Three “writeshops” in early 2016 helped Caribbean island nations take next steps in drought preparedness. Participants focused on creating and refining policy and planning documents that advanced drought preparedness in each territory.
The writeshop was organized by The Organization of Eastern Caribbean States (OECS) Commission in collaboration with The Caribbean Institute for Meteorology and Hydrology (CIMH), with the U.S. National Drought Mitigation Center providing expertise in drought monitoring and planning.
The writeshop idea has been used in various contexts in international development in recent years, all of which have in common a focus on producing a document. In contrast, a traditional scientific meeting focuses more on presentations and discussion.
“The term basically came about from the desire to have documents commenced or drafted, rather than make presentations, discuss and seek a way forward,” said Adrian Trotman, CIMH Chief of Applied Meteorology and Climatology, and one of the organizers. “When you come into the workshop knowing that one of the main deliverables is a document, you start working on that document -- hence writeshop.”
Writeshops conducted in Saint Lucia, Antigua and Barbuda and St. Kitts and Nevis in January through March 2016 each drew about 30 participants with drought-related responsibilities (e.g., water providers, agricultural stakeholders, emergency responders and other sectors). In the case of the latter writeshops, representatives from neighboring Eastern Caribbean islands including Dominica, Grenada, St. Vincent and the Grenadines, Anguilla, the British Virgin Islands and Montserrat, as well as a contingent of local officials were in attendance. The four-day writeshops began with presentations on Caribbean drought monitoring and forecasting products and on best practices in drought planning, including talks by National Drought Mitigation Center staff on drought monitoring and planning.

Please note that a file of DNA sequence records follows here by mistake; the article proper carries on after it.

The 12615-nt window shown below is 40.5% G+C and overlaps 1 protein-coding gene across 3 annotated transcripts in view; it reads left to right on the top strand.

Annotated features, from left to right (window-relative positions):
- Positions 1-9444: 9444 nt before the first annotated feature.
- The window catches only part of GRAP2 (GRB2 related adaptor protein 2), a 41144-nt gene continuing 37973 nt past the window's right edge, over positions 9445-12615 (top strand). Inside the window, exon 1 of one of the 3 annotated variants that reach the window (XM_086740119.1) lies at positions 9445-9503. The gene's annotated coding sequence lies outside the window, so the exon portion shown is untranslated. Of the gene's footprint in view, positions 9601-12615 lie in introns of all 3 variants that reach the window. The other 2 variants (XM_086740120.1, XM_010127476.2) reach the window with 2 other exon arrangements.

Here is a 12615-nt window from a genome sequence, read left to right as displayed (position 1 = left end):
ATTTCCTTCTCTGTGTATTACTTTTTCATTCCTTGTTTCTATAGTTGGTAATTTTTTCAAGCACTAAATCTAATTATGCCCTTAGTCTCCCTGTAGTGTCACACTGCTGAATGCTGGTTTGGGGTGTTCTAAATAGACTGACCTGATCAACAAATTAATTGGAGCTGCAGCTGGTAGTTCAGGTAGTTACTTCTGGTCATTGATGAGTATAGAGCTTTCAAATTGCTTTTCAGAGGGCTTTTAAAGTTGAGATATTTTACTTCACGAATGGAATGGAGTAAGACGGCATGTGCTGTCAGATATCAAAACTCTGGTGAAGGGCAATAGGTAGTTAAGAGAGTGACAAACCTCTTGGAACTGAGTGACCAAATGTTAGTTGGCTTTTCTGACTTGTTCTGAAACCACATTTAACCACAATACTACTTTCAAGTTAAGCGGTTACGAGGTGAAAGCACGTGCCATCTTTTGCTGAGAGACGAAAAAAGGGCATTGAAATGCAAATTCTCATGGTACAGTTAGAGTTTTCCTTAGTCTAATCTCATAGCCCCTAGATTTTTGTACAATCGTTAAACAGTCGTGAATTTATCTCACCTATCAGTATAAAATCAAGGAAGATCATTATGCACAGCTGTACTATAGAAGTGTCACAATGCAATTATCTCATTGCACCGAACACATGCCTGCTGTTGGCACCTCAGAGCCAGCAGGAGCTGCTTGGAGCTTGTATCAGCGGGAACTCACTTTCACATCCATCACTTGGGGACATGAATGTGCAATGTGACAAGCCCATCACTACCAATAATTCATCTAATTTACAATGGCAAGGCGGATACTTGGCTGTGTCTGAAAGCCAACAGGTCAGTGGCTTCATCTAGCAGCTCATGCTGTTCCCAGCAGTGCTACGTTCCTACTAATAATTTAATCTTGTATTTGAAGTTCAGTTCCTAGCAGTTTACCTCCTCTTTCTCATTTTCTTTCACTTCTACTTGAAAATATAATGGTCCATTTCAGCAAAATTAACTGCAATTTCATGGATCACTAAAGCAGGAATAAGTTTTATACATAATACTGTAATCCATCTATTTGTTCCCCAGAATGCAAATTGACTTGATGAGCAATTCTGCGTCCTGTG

In preparation for the writeshops, each country team first identified and then assessed the gaps in the existing legislation, policies, plans and other documents that pertained to drought preparedness, such as multi-hazard plans, and plans related to water, development, environment or land use. For the last two days of the writeshop, participants updated and drafted documents that they prioritized would be critical to take each territory’s preparedness to the next step. They also strategized on best ways to present documents and recommendations to decision-makers for ratification and implementation.
Severe drought in the Caribbean in 2015 continued into 2016 on some islands, with water rationing affecting homes and businesses. Infrastructure and conservation practices vary from one island to another, partly due to differences in terrain.
Saint Lucia’s stakeholders focused on enhancing the country’s national Disaster Management Policy Framework document and the Water and Sewerage Company’s Water Management Plan for Drought Conditions document to better reflect drought considerations, in addition to further refining the roles and responsibilities outlined in the existing Flood and Drought Management Committee’s Terms of Reference.
Antigua and Barbuda stakeholders worked on a draft institutional and legislative framework review, and a draft Terms of Reference for a new National Drought Management Committee.
Stakeholders representing St. Kitts and Nevis assessed their national and sectoral drought policies and plans; initiated work on a new draft Water Services Drought Management Plan, and developed a draft Terms of Reference for a new Drought Management Committee.
St. Kitts and Nevis hosted another meeting in April to complete the work started at the writeshop, and other islands are continuing to refine their drafts.
-- Kelly Helm Smith, NDMC